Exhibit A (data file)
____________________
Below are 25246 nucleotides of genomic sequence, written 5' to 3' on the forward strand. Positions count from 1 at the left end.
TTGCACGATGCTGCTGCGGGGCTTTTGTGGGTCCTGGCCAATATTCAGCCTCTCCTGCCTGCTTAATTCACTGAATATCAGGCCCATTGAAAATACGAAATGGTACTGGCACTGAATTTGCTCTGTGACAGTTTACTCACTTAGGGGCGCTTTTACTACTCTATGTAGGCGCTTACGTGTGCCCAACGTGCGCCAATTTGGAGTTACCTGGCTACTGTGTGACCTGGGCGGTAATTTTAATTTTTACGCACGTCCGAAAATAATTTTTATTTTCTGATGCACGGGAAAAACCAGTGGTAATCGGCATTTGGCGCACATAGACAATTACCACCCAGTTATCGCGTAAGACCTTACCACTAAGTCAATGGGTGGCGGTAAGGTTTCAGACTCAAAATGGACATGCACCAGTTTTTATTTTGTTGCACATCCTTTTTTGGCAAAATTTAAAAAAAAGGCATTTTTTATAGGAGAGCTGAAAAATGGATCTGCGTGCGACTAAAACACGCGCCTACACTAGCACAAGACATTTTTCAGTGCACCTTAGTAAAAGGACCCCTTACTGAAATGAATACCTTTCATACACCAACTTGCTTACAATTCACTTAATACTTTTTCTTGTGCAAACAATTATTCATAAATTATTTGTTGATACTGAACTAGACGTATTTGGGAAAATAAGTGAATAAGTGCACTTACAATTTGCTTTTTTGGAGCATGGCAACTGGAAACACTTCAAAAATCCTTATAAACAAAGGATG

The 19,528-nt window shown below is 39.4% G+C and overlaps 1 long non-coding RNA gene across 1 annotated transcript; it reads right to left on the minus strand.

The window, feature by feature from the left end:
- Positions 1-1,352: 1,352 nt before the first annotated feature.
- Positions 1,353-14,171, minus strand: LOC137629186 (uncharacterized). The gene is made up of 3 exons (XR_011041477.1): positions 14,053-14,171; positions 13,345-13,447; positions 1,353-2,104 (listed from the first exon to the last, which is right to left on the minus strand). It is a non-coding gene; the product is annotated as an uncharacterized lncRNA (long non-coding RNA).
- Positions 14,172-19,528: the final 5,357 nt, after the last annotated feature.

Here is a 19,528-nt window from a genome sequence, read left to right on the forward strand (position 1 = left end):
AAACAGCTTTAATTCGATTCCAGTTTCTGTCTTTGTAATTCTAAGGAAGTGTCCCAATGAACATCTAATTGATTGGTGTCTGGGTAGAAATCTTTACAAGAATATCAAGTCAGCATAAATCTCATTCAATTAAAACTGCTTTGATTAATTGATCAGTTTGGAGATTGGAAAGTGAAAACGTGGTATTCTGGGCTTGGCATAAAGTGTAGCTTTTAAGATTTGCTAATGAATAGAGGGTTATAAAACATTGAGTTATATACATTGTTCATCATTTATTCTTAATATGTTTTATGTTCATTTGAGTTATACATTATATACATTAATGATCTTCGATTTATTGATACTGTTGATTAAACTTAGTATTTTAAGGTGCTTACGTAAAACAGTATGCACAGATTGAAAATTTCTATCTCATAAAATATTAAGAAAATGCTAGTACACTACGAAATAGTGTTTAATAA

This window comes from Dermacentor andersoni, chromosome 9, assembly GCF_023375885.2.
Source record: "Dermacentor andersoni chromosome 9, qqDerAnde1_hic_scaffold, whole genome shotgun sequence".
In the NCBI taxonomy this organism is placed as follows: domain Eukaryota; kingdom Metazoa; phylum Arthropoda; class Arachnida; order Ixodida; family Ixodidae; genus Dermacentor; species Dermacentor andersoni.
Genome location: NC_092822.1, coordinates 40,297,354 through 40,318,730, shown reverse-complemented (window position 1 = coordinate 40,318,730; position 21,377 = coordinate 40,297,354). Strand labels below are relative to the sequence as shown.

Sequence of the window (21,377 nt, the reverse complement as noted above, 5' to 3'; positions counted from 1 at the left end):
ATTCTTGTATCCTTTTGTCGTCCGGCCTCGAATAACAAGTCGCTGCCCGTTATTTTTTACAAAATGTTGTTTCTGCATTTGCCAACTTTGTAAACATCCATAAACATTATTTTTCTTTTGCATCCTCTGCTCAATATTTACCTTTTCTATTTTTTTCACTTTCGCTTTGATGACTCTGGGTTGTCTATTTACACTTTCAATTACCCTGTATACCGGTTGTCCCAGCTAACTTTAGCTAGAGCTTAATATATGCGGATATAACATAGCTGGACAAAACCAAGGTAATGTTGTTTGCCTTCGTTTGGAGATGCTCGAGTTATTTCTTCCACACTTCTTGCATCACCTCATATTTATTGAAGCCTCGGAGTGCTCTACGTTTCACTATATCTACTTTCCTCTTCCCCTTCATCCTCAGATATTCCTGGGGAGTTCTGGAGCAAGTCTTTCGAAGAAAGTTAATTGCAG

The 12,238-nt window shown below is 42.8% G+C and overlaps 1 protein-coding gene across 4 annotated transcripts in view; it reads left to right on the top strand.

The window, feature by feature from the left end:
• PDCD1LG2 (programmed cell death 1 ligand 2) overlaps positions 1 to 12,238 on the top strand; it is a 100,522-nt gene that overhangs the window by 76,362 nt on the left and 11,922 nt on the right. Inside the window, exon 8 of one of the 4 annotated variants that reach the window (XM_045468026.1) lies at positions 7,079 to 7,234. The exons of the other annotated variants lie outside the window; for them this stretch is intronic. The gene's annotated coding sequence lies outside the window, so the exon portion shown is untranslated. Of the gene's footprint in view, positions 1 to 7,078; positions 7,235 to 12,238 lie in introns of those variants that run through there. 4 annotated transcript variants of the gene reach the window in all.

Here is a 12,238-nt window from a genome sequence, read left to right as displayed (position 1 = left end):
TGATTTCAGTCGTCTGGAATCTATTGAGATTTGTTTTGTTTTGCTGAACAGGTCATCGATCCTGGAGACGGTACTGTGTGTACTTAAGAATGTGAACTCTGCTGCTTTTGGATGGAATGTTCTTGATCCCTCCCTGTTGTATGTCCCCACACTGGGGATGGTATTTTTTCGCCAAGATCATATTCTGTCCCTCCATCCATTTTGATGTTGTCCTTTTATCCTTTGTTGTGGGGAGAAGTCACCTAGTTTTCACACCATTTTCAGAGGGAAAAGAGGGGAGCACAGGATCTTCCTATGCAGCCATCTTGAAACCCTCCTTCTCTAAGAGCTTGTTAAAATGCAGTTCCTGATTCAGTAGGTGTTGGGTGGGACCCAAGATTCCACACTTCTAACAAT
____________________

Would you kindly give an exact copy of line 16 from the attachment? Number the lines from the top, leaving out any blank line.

The 12,238-nt window shown below is 42.8% G+C and overlaps 1 protein-coding gene across 4 annotated transcripts in view; it reads left to right on the top strand.